The Highway Code is under consultation, and if implemented could have severe consequences for cyclists that choose to cycle on a road.
The law is not going to change, so it will still be legal to cycle on a public road (with certain exceptions – e.g. Motorways). The wording of the Highway Code may however remove the rights of the cyclist in the event that they are involved in an accident with a car.
To understand this we need to go back to an incident where Darren Coombs, a 9 year old cyclist was left permanently disabled after he was hit by a car. Darren’s family made a claim against the drivers insurance (which was with Provident). The insurer counter-claimed negligence against the parents and childminder because Darren was unsupervised and not wearing a helmet.
There is no legal requirement in the UK for cyclists to wear a helmet, but the wording of the highway code is: “You should wear a cycle helmet which conforms to current regulations “(Highway Code – Rules for Cyclists). Regardless of whether wearing a helmet would really have helped or not, the family had to deal with their own feelings of guilt, but also that of an insurance company suggesting that it was their fault! As a result of a public outcry the insurance company backed down, but it showed both how low insurance companies are willing to stoop, but also that a suggestion from the Highway Code is now going to be used against people by Insurance companies.
The worrying parts in the new Highway Code (as well as keeping the earlier statement on helmets) is in the Highway Code Consultation Document.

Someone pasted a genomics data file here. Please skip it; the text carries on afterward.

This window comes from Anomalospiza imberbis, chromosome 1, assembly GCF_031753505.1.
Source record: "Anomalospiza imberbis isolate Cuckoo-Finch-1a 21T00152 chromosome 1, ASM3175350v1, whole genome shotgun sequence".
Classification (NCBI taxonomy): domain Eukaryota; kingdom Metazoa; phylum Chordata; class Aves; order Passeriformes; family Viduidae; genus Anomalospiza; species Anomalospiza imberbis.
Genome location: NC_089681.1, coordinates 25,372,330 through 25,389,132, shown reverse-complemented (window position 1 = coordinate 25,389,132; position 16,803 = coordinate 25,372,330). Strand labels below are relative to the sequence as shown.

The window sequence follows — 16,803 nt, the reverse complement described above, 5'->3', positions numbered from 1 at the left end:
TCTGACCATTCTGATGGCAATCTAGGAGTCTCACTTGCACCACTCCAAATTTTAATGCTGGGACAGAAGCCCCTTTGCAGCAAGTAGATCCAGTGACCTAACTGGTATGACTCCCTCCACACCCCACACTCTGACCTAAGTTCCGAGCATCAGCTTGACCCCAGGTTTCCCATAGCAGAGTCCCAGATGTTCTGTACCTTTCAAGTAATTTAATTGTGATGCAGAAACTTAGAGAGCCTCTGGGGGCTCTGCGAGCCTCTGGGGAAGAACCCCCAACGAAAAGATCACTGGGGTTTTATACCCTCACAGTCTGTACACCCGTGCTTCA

“Use cycle routes when practicable and cycle facilities such as advanced stop lines, cycle boxes and toucan crossings where they are provided, as they can make your journeys safer.”
“Cycle Lanes. These are marked by a white line (which may be broken) along the carriageway (see Rule 134). Keep within the lane wherever possible.”
The problem with this is that if the cyclist chooses not to use a cycle route, and instead continues on the road (as is their legal right), then they may find themselves accused of contributory negligence in the event that they are hit by a car.
The problem then lies when you look at the state of some of the cycle facilities, which vary from greatly inconvenient to down right dangerous. A few places you can see these are:
- Cycle Facility of the Month, which includes A Dual Carriageway for Cyclists, in Coventry.
- East Riding Cycling “Facilities”
There are also a couple of news items on this at:
What can you do?
You can sign up for the CTC’s campaign (which emails your MP), and contact the Driving Standards Agency with the Highways Code consultation. You can also support other cyclists by donating to the Cyclists Defense Fund.